Here is a quick guide explaining what to do in case one of the items you sent is lost in transit.
It's an advert-free, coffe-break-friendly guide written specifically for UK-based sellers.
You just got a mail from one of your customers complaining that they still haven't received their item. What course of actions should you take?
First of all, make sure your customer is happy - you really don't want negative feedback. Secondly, claim your money back. Finally, reduce the chances of lossing another item by following a few simple rules.
1. Securing positive feedback
The customer is always right! First thing to do is to ensure you reply quickly to your customer expectations to make sure not to attract negative feedback.
If your item was send via Recorded Delivery, track the item online using your tracking number. If you find out that the item has been received and signed for, inform your customer, providing the link to the tracked item (the person may have forgotten she received the item - it happens...).
If not, or if you did not post the item via Recorded Delivery, check at what date you posted the item.
You cannot claim for compensation at the Post Office until 15 days have elapsed. however, if it's been more than 5 days (and if the value of the item is relatively modest) I would either refund the customer or send a replacement and ask the person to return the item to sender in case she receives it. You will be able to claim for that after 15 days - more on this in the next section.
You might be surprised by how honest people generally are but most customers will return the replacement to sender if they have received the original item in the meantime. Worst case scenario, it will take a couple of months for you to get your money back with the Post Office - assuming you did use an appropriate compensation package. Believe me, a negative feedback is much worse than waiting 2 months for £5!
If you follow this, your customers should be very pleased, leave positive feedback and potentially bring more business now that they know you can be trusted.
2. Getting your money back
2.1. You sent your item using Royal Mail
First of all, as previously mentionned the Post Office wil not consider an item as lost until 15 working days have elapsed.
After 15 days, if your customer still doesn't have received the goods, follow these steps to get compensation from the Post Office:
- Fill in a P58 claim form for lost post that you can get:
- From your local Post Office;
- By calling their customer service centre on 08457 740740 (calls are charged at local rate);
- Or do it online - from the Royal Mail website, go to 'Home > Customer Service', then click on 'My mail is late or lost', then click on 'Provide more details' at the bottom of the page.
Please keep in mind that a standard national certificate of posting has a maximum compensation value of £34. This means that Royal Mail will give you up to £34 or the market value of your item, whichever is the smaller amount.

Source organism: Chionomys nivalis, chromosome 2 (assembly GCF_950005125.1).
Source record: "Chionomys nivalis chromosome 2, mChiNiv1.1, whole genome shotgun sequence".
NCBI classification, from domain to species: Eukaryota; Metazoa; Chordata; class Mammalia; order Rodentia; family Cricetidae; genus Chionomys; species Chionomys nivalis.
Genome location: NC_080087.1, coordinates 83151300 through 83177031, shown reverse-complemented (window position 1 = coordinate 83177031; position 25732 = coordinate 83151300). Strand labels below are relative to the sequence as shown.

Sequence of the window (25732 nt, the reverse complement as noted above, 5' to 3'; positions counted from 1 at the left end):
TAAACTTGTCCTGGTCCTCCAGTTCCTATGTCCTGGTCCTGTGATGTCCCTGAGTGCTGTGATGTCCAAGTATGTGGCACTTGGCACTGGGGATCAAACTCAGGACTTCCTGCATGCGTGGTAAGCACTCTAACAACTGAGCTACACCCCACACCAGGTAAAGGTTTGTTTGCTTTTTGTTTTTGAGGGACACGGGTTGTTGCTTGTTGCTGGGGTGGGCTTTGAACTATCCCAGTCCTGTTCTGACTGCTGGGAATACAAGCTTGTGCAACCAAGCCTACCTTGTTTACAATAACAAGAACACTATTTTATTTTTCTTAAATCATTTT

For instance, if you make a claim and declare your lost item was worth £10, Royal Mail will compensate you for £10. But if you make a claim for an item worth £400, Royal Mail will only compensate you for £34. The minimum compensation is the equivalent to 12 First Class stamps.
You can chose to pay for extra compensation of up to £100, £250 and £500.
These compensation rules do not apply to Special Delivery, which come with £50, £1,000 and £2,500 compensation.
My advice is therefore:
- If the item you want to send has a value of £34 or less, a standard certificate of posting is fine;
- For items of higher values, add an extra 70p to your shipping costs and use Recorded Delivery - you and your customers can track items online and check that:
- You have indeed sent the item;
- Your customers have indeed not received the item (!).
- If you are shipping expensive items, consider using Special Delivery - prices available from the Royal Mail website.
2.2. You sent your item using Parcel Force or another similar company
These companies all have policies on items lost in transit tha you can find on their website or by giving them a ring.
For Parcel Force for instance, you need to print out a form, fill it in and send it back alongside your proof of dispatch and parcel number - for more information search for 'compensation' on the Royal Mail website.
Depending on the company you used, the time to process a claim is quite variable.
3. General tips to reduce the chance of lost items
The address must be legible. Hand-writing the address is not recommended. Instead, print it out in big characters using a clear font (Arial, Verdana...). Ideally, print your postage labels using PayPal or Royal Mail. This will significantly reduce your chance of losing your items in transit - and may speed up the delivery by making sorting faster.
If you are not writing the address directly on the parcel, make sure your postage label is firmly attached to it - the 4 corners of the label should be taped to the parcel.
Always provide a return address on your mails.
Always get a certificate of posting.
Always make sure the compensation value provided is enough to cover the full amount of the item in case of loss - see section 2 for recommendations.
I hope this guide was helpful to you. If so, please let me know by voting 'YES' below!
If you think I made a mistake or have missed something, please let me know by sending me a message. Thank you for reading and good luck with your posting!